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Events in Darfur

Uploaded by shadow87warrior on Apr 20, 2007

Is the Government of Sudan to Blame for the Events in Darfur?
I. Introduction:

The future of Sudan is uncertain because of the violence of recent years. Its past is consistent with the exploitation of the “New World” by the old. Colonialism left its mark on the country, and finally it gained its independence from Great Britain in 1963. At that time the new government tried to transform the political system that had worked for the British into one that would serve the ethnically diverse country. The main problem with Sudan is no matter how well the government and the minority Christian party worked out their problems the minority party would still feel as if the current system is working against them.
In the years during the Emperor Justinian the country would be “rapidly Christianized” (Embassy) . It had ties to the Coptic Church in Egypt, and then around the year 650C.E. the Muslim conquest overtook the northern half of the country. This would lead to conflicts throughout history between the north and south. The divisions among the religions would allow for the country to be occupied by Turkish forces at the turn of the 19th century, after the fall of the Funj kingdom. “In 1820 Muhammad Ali, the Turkish Pasha of Egypt, sent two military expeditions south and westward into Sudan, capturing Sennar and El Obeid in the following year” (Embassy). When the Turkish state declined from power at the end of the 19th century, it would be the British, pushing from the north down through Egypt that would come to dominate Sudan.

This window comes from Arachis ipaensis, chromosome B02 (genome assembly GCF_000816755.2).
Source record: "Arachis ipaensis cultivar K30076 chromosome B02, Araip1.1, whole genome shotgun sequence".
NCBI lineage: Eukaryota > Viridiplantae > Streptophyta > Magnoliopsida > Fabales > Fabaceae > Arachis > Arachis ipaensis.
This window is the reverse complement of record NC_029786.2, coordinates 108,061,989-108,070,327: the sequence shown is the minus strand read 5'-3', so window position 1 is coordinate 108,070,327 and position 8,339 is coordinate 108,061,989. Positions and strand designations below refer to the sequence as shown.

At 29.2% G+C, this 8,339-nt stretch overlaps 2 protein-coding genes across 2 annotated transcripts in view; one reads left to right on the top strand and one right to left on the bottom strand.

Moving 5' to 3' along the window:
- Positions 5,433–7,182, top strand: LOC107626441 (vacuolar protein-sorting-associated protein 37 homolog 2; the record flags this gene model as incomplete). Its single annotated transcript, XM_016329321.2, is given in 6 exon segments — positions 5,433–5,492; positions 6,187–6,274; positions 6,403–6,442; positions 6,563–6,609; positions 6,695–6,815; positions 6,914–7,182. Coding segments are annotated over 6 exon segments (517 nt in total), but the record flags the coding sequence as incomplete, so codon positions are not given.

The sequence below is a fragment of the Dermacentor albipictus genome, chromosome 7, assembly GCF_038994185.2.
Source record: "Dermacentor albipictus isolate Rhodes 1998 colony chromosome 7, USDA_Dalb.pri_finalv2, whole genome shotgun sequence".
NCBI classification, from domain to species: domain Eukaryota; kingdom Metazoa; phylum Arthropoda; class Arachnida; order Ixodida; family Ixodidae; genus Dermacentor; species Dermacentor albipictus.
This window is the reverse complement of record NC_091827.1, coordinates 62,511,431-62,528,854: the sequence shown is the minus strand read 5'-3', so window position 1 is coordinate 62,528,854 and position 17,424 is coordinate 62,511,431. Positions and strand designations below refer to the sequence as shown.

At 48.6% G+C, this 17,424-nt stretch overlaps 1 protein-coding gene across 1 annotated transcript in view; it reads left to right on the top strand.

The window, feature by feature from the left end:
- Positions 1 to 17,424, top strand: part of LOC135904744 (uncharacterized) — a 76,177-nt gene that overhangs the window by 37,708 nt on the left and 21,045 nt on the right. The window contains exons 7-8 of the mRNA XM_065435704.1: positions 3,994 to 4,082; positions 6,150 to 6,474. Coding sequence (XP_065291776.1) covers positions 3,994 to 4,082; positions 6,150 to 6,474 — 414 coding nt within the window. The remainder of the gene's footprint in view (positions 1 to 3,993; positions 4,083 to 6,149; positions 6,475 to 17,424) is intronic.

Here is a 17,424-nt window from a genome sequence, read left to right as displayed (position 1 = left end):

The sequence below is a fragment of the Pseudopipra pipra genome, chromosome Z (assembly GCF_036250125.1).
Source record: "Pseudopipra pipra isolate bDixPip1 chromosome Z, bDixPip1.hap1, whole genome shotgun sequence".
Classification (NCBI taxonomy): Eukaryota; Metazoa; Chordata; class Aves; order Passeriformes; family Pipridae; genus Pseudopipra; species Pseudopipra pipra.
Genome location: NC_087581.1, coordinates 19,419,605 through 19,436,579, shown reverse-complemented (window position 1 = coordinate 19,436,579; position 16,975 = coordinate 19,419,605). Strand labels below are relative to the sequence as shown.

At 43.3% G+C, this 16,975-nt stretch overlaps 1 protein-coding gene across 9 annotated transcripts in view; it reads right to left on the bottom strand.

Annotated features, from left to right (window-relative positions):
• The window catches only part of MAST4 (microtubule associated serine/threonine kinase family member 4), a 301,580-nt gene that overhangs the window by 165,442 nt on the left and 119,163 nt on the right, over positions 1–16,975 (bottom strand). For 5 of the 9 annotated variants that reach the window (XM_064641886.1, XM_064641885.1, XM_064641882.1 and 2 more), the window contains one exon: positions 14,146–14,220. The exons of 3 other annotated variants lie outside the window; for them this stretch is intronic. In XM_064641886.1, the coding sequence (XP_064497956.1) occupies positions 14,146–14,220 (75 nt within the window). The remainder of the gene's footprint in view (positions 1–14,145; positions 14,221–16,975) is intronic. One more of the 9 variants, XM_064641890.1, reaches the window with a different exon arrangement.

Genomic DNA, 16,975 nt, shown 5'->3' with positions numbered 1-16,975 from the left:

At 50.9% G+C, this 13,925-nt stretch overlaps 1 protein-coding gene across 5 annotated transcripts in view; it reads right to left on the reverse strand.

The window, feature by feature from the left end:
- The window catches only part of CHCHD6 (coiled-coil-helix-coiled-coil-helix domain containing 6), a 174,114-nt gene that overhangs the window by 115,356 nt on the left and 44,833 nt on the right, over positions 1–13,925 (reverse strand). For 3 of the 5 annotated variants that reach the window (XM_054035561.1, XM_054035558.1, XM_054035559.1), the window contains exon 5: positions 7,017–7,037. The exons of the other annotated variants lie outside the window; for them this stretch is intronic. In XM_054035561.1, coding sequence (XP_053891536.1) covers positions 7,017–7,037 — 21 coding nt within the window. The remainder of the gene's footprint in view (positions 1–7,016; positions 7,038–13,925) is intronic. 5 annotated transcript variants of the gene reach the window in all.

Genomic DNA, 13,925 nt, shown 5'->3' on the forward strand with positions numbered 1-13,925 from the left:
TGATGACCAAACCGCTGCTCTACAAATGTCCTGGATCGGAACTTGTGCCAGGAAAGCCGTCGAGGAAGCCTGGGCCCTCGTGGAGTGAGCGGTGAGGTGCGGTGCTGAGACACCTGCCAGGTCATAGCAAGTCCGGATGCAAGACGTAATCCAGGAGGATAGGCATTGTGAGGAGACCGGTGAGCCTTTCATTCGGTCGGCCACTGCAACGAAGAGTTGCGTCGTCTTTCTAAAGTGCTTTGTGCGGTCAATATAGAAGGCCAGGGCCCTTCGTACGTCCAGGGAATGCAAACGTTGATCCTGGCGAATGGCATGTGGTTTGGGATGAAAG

In the 1880’s the northern half of the country came under Anglo-Egyptian control. In 1885, at the Battle of Khartoum , British General Charles George Gordon was killed, resulting in a removal of Egyptian, and therefore, British control over the region. The freedom form Britain would last for some time, until the British decided to return to the area a few years before the turn of the 20th century. In 1899, following the Battle of Omdurman between the Sudanese and Anglo- Egyptian forces , the Anglo-Egyptian Sudan was established (Sudan). In theory it was a protectorate of Egypt, but in reality the governor-general was appointed by Egypt with British oversight, effecting giving the control to Britain. To keep the religious differences that now ravage the country, the British governed the colony as two halves, north and south. The...

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Uploaded by:   shadow87warrior

Date:   04/20/2007

Category:   Contemporary

Length:   22 pages (4,987 words)

Views:   4776

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